Quirky and surreal art to fascinate visitors to Whitby gallery

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An exhibition of quirky sculpture and surreal imagery are set to fascinate visitors to Whitby’s Pannett Art Gallery.

Annie Bostwick, a sculptor, has had a long and varied background in fine art and design.

Her work combines the fantasy world dreamed up in her head with the story telling escapism of childhood.

Annie’s sculptures include a diverse range of imaginative creations, from a series of quirky heads to a pirate captain and a magical swan. She also creates hangings, quilts and tapestries which illustrate these story-telling themes and ideas.

Annie uses a wide variety of materials but primarily paper. Becoming quite frustrated with the amount of paper she was recycling Annie decided to come up with an alternative and creative way of using it.

It was during this time that she started to explore recycling in her work. She says of this process: “By utilising the malleable versatility of paper I am able to create tiny intricate pieces, no larger than my hand, and with the same technique I can create large freestanding weighty sculptures.

“Because of the type of materials I use recycling is a fundamental and enjoyable part of everything I create.”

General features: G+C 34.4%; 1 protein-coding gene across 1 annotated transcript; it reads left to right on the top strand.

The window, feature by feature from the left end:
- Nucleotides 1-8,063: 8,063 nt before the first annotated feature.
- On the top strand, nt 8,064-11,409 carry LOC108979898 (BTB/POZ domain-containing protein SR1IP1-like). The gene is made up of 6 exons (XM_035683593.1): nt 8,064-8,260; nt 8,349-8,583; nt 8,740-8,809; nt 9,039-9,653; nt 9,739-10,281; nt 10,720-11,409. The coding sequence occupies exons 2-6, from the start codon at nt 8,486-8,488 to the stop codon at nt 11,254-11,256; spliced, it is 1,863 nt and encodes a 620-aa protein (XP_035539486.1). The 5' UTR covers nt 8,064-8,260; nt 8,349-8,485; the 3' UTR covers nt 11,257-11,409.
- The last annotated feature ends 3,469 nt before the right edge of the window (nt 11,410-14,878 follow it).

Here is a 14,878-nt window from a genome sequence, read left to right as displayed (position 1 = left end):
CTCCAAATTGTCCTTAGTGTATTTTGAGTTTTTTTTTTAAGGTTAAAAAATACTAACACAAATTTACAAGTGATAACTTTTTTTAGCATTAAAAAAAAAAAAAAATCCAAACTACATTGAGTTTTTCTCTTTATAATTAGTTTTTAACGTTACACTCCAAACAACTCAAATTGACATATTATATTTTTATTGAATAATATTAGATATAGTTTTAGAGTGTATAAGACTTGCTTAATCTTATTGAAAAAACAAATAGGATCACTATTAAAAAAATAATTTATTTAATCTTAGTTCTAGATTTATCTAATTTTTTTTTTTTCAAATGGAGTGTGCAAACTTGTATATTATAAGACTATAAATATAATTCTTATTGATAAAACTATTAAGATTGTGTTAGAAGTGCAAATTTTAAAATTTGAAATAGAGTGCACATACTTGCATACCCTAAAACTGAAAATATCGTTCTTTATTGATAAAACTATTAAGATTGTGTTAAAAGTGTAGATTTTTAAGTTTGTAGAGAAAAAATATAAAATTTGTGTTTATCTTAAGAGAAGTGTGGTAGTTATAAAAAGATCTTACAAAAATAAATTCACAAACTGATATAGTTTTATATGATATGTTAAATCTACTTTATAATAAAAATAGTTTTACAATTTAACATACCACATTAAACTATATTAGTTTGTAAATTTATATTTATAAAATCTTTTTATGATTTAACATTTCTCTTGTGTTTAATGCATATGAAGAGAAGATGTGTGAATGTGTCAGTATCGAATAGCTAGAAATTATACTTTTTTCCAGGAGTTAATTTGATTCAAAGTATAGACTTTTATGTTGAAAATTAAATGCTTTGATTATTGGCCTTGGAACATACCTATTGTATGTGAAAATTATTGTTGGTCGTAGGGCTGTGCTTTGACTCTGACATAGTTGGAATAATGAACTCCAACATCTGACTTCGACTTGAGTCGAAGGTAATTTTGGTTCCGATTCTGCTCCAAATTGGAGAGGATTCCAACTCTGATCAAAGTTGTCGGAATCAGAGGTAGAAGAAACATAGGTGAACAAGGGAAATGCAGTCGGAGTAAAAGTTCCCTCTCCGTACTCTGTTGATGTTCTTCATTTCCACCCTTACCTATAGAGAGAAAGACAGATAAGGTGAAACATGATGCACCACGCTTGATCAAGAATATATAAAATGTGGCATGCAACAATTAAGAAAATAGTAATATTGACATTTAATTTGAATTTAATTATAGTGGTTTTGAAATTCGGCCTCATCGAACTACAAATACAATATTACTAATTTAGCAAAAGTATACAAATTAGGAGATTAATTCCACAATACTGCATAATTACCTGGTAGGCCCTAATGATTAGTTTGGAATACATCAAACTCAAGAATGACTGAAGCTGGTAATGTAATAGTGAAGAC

The animal and coastal inspired drawings and paintings of Rachael Bamford are a perfect complement to Annie’s designs.

Racheal spent much of her childhood in Staithes and went to school in Robin Hood’s Bay. She works as an architectural designer and this, along with her rescue rabbits Jonas and Lily, are major influences on her art.

Her sketch books are full of rabbit antics drawn in the precise detail learned over the years as a drafts person.

Racheal said: “Art is something I have always done for enjoyment and I hope this element of fun shines through in my work.

“Talking animals, juxtapositions, puns and the slightly surreal form the basis for most of my illustrations which are penned in either water colour and ink or acrylic.”

Possibilities of Paper is at the Pannett Art Gallery from July 31 to September 2.

The gallery is open Tuesday to Sunday 9.30am to 4.30pm (last admission 4pm).

Admission free.